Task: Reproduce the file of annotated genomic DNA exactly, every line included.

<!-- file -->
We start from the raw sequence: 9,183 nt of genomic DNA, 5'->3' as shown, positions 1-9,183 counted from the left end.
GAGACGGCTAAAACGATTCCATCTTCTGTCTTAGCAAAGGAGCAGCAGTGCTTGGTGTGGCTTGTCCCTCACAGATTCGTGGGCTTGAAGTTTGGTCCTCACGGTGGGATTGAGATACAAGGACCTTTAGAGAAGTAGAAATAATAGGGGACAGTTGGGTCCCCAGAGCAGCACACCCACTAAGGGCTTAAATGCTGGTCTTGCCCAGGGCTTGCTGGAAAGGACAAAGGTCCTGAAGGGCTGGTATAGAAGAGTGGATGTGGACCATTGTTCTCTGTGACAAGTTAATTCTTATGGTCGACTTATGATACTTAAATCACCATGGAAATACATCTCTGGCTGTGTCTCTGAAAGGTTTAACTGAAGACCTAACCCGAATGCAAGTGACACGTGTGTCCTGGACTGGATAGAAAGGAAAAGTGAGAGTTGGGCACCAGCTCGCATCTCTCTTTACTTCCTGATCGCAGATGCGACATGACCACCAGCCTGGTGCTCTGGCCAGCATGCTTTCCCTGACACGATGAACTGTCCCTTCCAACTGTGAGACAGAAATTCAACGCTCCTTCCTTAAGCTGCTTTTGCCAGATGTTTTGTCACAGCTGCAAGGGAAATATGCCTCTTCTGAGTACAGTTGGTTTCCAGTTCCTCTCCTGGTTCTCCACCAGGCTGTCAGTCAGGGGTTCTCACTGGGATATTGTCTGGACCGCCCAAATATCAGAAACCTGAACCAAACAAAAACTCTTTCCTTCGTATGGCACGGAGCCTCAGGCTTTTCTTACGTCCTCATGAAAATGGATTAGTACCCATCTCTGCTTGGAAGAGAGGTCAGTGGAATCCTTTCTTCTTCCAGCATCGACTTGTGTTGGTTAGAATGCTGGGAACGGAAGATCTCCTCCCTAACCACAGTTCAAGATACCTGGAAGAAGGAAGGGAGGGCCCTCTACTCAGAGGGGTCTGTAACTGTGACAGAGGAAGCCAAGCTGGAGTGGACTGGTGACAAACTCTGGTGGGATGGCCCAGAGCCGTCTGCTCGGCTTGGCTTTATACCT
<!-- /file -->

We start from the raw sequence: 9,183 nt of genomic DNA, 5'->3' as shown, positions 1-9,183 counted from the left end.
GAGACGGCTAAAACGATTCCATCTTCTGTCTTAGCAAAGGAGCAGCAGTGCTTGGTGTGGCTTGTCCCTCACAGATTCGTGGGCTTGAAGTTTGGTCCTCACGGTGGGATTGAGATACAAGGACCTTTAGAGAAGTAGAAATAATAGGGGACAGTTGGGTCCCCAGAGCAGCACACCCACTAAGGGCTTAAATGCTGGTCTTGCCCAGGGCTTGCTGGAAAGGACAAAGGTCCTGAAGGGCTGGTATAGAAGAGTGGATGTGGACCATTGTTCTCTGTGACAAGTTAATTCTTATGGTCGACTTATGATACTTAAATCACCATGGAAATACATCTCTGGCTGTGTCTCTGAAAGGTTTAACTGAAGACCTAACCCGAATGCAAGTGACACGTGTGTCCTGGACTGGATAGAAAGGAAAAGTGAGAGTTGGGCACCAGCTCGCATCTCTCTTTACTTCCTGATCGCAGATGCGACATGACCACCAGCCTGGTGCTCTGGCCAGCATGCTTTCCCTGACACGATGAACTGTCCCTTCCAACTGTGAGACAGAAATTCAACGCTCCTTCCTTAAGCTGCTTTTGCCAGATGTTTTGTCACAGCTGCAAGGGAAATATGCCTCTTCTGAGTACAGTTGGTTTCCAGTTCCTCTCCTGGTTCTCCACCAGGCTGTCAGTCAGGGGTTCTCACTGGGATATTGTCTGGACCGCCCAAATATCAGAAACCTGAACCAAACAAAAACTCTTTCCTTCGTATGGCACGGAGCCTCAGGCTTTTCTTACGTCCTCATGAAAATGGATTAGTACCCATCTCTGCTTGGAAGAGAGGTCAGTGGAATCCTTTCTTCTTCCAGCATCGACTTGTGTTGGTTAGAATGCTGGGAACGGAAGATCTCCTCCCTAACCACAGTTCAAGATACCTGGAAGAAGGAAGGGAGGGCCCTCTACTCAGAGGGGTCTGTAACTGTGACAGAGGAAGCCAAGCTGGAGTGGACTGGTGACAAACTCTGGTGGGATGGCCCAGAGCCGTCTGCTCGGCTTGGCTTTATACCT